Super League Announcement Opens Unprecedented Conflict In European Football
The planned breakaway Super League was roundly condemned by fans and federations across Europe.
- twelve of Europe's most powerful clubs announced a breakaway Super League
- The proposed tournament has the backing of US investment bank JPMorgan
- The competition threatens to shake up the world's biggest sport
A planned breakaway Super League announced by twelve of European football's most powerful clubs and backed by US investment bank JPMorgan was roundly condemned by fans and federations across the continent on Monday, with UEFA meeting to hold crisis talks over the threat posed to its flagship competitions. Six Premier League teams -- Liverpool, Manchester United, Arsenal, Chelsea, Manchester City and Tottenham Hotspur -- joined forces with Spanish giants Real Madrid, Barcelona and Atletico Madrid and Italian trio Juventus, Inter Milan and AC Milan to launch the planned competition.
A joint statement said three more clubs would be invited to join the founding members before the start of the competition "as soon as possible".
The competition threatens to completely shake up the world's biggest sport and leaves UEFA's flagship Champions League facing an uncertain future.
The clubs, most of them saddled with debt and large wage bills, and hit hard by the pandemic, stand to benefit financially. JPMorgan confirmed it is financing the breakaway league.
"I can confirm that we are financing the deal, but have no further comment at the moment," a bank spokesman said in a statement to AFP.
The founding clubs will share 3.5 billion euros for infrastructure investment and to offset pandemic costs, and are expected to receive a further 10 billion euros in "solidarity payments" over the life of the initial commitment -- much more than is available in the current Champions League.
The 15 eventual founder members will be guaranteed to play each year in a competition which is intended to take place in midweek, allowing clubs in theory to continue participating in their domestic leagues.
Another five places will available "based on achievements in the prior season".
"At least two French clubs"
The absence of French and German teams from the founding members is notable, despite Bayern Munich and Qatar-owned Paris Saint-Germain reaching last season's Champions League final.
However, a source close to the 12 founding clubs told AFP that "at least two French clubs" are set to be involved every year, without revealing who they would be or how they would be selected.
The Super League announcement appeared to be timed to pre-empt UEFA's own scheduled unveiling of reforms to the Champions League on Monday, with an expansion to 36 teams from 32 and a minimum of 10 group games for each team.
European football's governing body met for an executive committee meeting having already described the plans as "cynical" in a joint statement with the three countries' football associations and domestic leagues.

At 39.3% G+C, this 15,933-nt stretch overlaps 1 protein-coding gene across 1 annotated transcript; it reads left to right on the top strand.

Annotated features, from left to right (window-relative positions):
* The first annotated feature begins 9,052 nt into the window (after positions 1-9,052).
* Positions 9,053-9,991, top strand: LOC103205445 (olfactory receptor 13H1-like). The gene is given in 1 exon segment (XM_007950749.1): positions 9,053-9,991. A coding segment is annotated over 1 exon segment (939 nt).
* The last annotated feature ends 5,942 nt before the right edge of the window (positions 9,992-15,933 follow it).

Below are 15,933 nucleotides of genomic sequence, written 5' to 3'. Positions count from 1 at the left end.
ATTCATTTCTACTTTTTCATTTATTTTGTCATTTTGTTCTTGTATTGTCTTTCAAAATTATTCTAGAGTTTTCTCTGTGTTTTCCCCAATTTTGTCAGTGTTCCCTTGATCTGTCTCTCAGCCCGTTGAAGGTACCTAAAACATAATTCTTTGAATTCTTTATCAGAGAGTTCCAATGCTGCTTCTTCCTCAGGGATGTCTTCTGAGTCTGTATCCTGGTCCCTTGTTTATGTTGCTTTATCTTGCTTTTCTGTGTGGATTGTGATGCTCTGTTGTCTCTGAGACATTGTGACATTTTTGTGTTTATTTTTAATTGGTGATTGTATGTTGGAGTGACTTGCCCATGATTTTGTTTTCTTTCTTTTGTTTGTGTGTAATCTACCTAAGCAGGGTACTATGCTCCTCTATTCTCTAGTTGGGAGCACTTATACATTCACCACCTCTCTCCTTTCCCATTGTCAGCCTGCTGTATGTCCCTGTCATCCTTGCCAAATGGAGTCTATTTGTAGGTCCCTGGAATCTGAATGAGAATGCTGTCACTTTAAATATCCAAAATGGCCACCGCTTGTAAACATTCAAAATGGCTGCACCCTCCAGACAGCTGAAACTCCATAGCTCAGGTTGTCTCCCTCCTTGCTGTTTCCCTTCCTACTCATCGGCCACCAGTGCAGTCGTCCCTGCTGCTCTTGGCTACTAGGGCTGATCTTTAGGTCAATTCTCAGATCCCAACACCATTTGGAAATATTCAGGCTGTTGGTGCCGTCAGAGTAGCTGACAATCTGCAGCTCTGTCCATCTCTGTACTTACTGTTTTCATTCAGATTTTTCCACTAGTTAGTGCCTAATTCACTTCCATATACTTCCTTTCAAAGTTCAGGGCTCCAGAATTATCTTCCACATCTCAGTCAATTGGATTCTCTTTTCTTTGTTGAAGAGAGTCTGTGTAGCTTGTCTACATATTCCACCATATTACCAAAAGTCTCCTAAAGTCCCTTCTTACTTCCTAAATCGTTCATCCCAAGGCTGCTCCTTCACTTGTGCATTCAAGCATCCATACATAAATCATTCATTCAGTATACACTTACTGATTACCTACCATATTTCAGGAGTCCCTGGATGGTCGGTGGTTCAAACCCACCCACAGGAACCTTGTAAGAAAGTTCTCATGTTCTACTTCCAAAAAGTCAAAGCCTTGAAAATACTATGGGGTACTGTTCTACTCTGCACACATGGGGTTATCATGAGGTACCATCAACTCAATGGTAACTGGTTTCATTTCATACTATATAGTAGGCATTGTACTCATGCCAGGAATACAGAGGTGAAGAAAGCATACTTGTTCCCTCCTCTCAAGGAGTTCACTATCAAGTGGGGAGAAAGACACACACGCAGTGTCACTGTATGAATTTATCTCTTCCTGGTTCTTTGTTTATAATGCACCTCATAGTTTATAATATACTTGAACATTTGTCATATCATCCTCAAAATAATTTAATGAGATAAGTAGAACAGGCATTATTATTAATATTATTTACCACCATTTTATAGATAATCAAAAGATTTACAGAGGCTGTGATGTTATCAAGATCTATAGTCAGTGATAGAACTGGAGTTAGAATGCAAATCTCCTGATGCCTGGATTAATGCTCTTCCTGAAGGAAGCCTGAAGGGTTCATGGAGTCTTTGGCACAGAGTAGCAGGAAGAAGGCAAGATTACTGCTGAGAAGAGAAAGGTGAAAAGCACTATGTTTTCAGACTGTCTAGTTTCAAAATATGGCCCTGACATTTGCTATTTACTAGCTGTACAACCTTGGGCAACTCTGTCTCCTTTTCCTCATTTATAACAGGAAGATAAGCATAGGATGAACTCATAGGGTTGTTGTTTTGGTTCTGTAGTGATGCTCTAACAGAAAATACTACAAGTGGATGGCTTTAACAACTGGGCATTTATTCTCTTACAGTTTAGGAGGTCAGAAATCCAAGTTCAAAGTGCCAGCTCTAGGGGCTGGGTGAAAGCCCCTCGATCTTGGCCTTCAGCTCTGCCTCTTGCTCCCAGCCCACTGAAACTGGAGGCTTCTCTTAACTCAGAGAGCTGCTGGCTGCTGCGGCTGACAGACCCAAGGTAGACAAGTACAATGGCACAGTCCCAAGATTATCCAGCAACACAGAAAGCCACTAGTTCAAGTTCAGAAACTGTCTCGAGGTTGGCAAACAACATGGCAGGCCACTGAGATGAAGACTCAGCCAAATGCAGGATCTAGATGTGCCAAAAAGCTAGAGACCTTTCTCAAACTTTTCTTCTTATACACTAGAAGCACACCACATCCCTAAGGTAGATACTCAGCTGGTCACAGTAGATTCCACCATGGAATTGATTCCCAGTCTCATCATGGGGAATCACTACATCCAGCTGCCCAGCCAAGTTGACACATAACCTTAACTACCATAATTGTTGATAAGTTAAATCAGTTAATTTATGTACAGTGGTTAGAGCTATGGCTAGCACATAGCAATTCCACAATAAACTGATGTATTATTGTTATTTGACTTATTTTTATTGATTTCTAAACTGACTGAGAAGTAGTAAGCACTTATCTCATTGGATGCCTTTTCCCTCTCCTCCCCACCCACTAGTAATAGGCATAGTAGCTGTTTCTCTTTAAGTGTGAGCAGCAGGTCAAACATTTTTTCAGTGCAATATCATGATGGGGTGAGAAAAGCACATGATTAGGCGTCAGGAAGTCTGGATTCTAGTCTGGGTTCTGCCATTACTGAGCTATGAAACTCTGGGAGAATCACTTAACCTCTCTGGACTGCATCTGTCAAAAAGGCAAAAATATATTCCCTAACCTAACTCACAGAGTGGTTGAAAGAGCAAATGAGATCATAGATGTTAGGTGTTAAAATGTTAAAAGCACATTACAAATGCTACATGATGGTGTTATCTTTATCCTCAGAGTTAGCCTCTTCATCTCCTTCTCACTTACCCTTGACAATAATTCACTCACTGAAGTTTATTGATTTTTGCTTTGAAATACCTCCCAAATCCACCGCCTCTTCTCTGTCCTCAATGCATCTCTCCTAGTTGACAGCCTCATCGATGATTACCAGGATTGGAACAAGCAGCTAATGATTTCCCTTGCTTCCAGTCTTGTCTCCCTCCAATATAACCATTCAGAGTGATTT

"The clubs concerned will be banned from playing in any other competition at domestic, European or world level, and their players could be denied the opportunity to represent their national teams," the statement said.
The reaction from fans and pundits was furious.
The Tottenham Hotspur Supporters Trust -- whose club on Monday separately announced the sacking of coach Jose Mourinho -- called it a "betrayal".
"This is unforgivable. Enough is enough," added the Chelsea Supporters' Trust.
Meanwhile, former English Football Association chairman Greg Dyke said he believed the widespread opposition to the proposed league will mean it never comes about.
"I think it's a big mistake. I think the opposition to it, which has come from almost everywhere, I haven't heard anybody in favour yet, I think will probably stop it," Dyke, chairman of the FA from 2013 to 2016, told the BBC.
Under the plan, two groups of 10 will play each other home and away, with the top three qualifying for the quarter-finals. The fourth and fifth-placed teams would play off for the two remaining spots.
Then the competition would adopt the same two-leg knockout format used in the Champions League before a single-leg final in May.
World governing body FIFA's response was less stringent than that of UEFA, as it expressed its "disapproval" and called on all parties "to engage in calm, constructive and balanced dialogue".
British Prime Minister Boris Johnson said the clubs "must answer to their fans and the wider footballing community before taking any further steps".
The European Club Association said it "strongly opposes" the Super League while the Premier League, the richest in Europe, issued a furious statement.
"Fans of any club in England and across Europe can currently dream that their team may climb to the top and play against the best," it said.
"We believe that the concept of a European Super League would destroy this dream."
"Lots more to do"
However, Arsenal, who are ninth in the Premier League, hinted at the obstacles ahead, saying "there's lots more to do to bring the competition to life".
Juventus, whose share price leapt seven percent on the opening of the Milan stock exchange, also warned that it "cannot assure that the project will be eventually successfully launched".
Juventus are facing a battle to finish in the Serie A top four this season, and seven-time European champions AC Milan have not played in the Champions League since 2014.
Real Madrid chief Florentino Perez, who was announced as the first ESL president, said the breakaway reflected the big clubs' wishes.
"Football is the only global sport in the world with more than four billion fans and our responsibility as big clubs is to respond to their desires," he said.